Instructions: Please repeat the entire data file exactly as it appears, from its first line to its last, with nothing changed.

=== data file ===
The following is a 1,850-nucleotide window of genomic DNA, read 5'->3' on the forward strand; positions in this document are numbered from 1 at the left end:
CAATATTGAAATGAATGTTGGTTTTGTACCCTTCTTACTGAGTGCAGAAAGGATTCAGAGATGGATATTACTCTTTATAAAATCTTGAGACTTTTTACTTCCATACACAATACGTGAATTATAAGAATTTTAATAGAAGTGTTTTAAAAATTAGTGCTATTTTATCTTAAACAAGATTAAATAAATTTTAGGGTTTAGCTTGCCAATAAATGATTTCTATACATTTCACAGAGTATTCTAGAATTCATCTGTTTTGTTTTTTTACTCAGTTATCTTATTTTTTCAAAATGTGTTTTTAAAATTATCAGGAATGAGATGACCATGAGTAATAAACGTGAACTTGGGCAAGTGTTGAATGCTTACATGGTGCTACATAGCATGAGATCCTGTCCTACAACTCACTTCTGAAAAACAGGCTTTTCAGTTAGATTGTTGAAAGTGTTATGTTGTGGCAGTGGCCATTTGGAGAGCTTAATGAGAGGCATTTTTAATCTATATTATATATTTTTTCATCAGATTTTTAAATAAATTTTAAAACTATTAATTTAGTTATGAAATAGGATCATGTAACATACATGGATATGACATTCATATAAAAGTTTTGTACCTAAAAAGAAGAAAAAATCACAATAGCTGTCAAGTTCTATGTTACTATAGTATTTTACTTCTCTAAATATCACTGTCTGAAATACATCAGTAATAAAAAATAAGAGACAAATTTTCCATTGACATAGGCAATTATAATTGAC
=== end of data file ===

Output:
The following is a 1,850-nucleotide window of genomic DNA, read 5'->3' on the forward strand; positions in this document are numbered from 1 at the left end:
CAATATTGAAATGAATGTTGGTTTTGTACCCTTCTTACTGAGTGCAGAAAGGATTCAGAGATGGATATTACTCTTTATAAAATCTTGAGACTTTTTACTTCCATACACAATACGTGAATTATAAGAATTTTAATAGAAGTGTTTTAAAAATTAGTGCTATTTTATCTTAAACAAGATTAAATAAATTTTAGGGTTTAGCTTGCCAATAAATGATTTCTATACATTTCACAGAGTATTCTAGAATTCATCTGTTTTGTTTTTTTACTCAGTTATCTTATTTTTTCAAAATGTGTTTTTAAAATTATCAGGAATGAGATGACCATGAGTAATAAACGTGAACTTGGGCAAGTGTTGAATGCTTACATGGTGCTACATAGCATGAGATCCTGTCCTACAACTCACTTCTGAAAAACAGGCTTTTCAGTTAGATTGTTGAAAGTGTTATGTTGTGGCAGTGGCCATTTGGAGAGCTTAATGAGAGGCATTTTTAATCTATATTATATATTTTTTCATCAGATTTTTAAATAAATTTTAAAACTATTAATTTAGTTATGAAATAGGATCATGTAACATACATGGATATGACATTCATATAAAAGTTTTGTACCTAAAAAGAAGAAAAAATCACAATAGCTGTCAAGTTCTATGTTACTATAGTATTTTACTTCTCTAAATATCACTGTCTGAAATACATCAGTAATAAAAAATAAGAGACAAATTTTCCATTGACATAGGCAATTATAATTGAC